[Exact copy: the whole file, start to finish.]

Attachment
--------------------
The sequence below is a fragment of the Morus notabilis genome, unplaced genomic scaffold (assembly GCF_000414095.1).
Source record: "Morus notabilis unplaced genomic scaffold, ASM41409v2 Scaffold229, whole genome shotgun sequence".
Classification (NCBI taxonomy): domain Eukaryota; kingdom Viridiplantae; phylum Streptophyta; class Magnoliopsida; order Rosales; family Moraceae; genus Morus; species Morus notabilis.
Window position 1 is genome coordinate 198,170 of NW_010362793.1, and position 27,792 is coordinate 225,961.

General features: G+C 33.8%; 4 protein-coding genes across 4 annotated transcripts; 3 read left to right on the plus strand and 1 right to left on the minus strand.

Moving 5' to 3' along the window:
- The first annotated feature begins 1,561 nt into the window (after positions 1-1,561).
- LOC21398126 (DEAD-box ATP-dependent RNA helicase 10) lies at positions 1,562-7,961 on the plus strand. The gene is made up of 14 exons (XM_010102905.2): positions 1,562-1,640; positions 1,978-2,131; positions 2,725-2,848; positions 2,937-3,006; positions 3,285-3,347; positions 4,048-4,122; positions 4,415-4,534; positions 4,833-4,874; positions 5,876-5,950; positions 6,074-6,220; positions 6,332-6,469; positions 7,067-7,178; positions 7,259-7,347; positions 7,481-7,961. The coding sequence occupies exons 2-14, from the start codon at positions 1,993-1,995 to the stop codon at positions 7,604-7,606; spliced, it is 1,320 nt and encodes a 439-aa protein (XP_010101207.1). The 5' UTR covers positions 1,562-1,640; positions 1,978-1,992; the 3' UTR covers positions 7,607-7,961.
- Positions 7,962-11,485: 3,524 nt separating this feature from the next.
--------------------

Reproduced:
The sequence below is a fragment of the Morus notabilis genome, unplaced genomic scaffold (assembly GCF_000414095.1).
Source record: "Morus notabilis unplaced genomic scaffold, ASM41409v2 Scaffold229, whole genome shotgun sequence".
Classification (NCBI taxonomy): domain Eukaryota; kingdom Viridiplantae; phylum Streptophyta; class Magnoliopsida; order Rosales; family Moraceae; genus Morus; species Morus notabilis.
Window position 1 is genome coordinate 198,170 of NW_010362793.1, and position 27,792 is coordinate 225,961.

General features: G+C 33.8%; 4 protein-coding genes across 4 annotated transcripts; 3 read left to right on the plus strand and 1 right to left on the minus strand.

Moving 5' to 3' along the window:
- The first annotated feature begins 1,561 nt into the window (after positions 1-1,561).
- LOC21398126 (DEAD-box ATP-dependent RNA helicase 10) lies at positions 1,562-7,961 on the plus strand. The gene is made up of 14 exons (XM_010102905.2): positions 1,562-1,640; positions 1,978-2,131; positions 2,725-2,848; positions 2,937-3,006; positions 3,285-3,347; positions 4,048-4,122; positions 4,415-4,534; positions 4,833-4,874; positions 5,876-5,950; positions 6,074-6,220; positions 6,332-6,469; positions 7,067-7,178; positions 7,259-7,347; positions 7,481-7,961. The coding sequence occupies exons 2-14, from the start codon at positions 1,993-1,995 to the stop codon at positions 7,604-7,606; spliced, it is 1,320 nt and encodes a 439-aa protein (XP_010101207.1). The 5' UTR covers positions 1,562-1,640; positions 1,978-1,992; the 3' UTR covers positions 7,607-7,961.
- Positions 7,962-11,485: 3,524 nt separating this feature from the next.